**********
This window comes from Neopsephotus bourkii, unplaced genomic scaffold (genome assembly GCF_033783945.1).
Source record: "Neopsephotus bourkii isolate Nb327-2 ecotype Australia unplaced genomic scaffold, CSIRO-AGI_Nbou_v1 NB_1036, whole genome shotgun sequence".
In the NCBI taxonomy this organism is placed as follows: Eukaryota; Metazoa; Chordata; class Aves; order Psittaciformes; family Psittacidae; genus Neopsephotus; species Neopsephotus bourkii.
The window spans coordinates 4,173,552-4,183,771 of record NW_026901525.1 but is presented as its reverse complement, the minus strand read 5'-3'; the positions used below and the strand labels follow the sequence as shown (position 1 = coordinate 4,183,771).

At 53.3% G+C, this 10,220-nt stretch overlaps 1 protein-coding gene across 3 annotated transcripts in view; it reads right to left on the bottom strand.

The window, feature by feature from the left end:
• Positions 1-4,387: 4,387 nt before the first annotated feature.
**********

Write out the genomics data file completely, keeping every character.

This window comes from Neopsephotus bourkii, unplaced genomic scaffold (genome assembly GCF_033783945.1).
Source record: "Neopsephotus bourkii isolate Nb327-2 ecotype Australia unplaced genomic scaffold, CSIRO-AGI_Nbou_v1 NB_1036, whole genome shotgun sequence".
In the NCBI taxonomy this organism is placed as follows: Eukaryota; Metazoa; Chordata; class Aves; order Psittaciformes; family Psittacidae; genus Neopsephotus; species Neopsephotus bourkii.
The window spans coordinates 4,173,552-4,183,771 of record NW_026901525.1 but is presented as its reverse complement, the minus strand read 5'-3'; the positions used below and the strand labels follow the sequence as shown (position 1 = coordinate 4,183,771).

At 53.3% G+C, this 10,220-nt stretch overlaps 1 protein-coding gene across 3 annotated transcripts in view; it reads right to left on the bottom strand.

The window, feature by feature from the left end:
• Positions 1-4,387: 4,387 nt before the first annotated feature.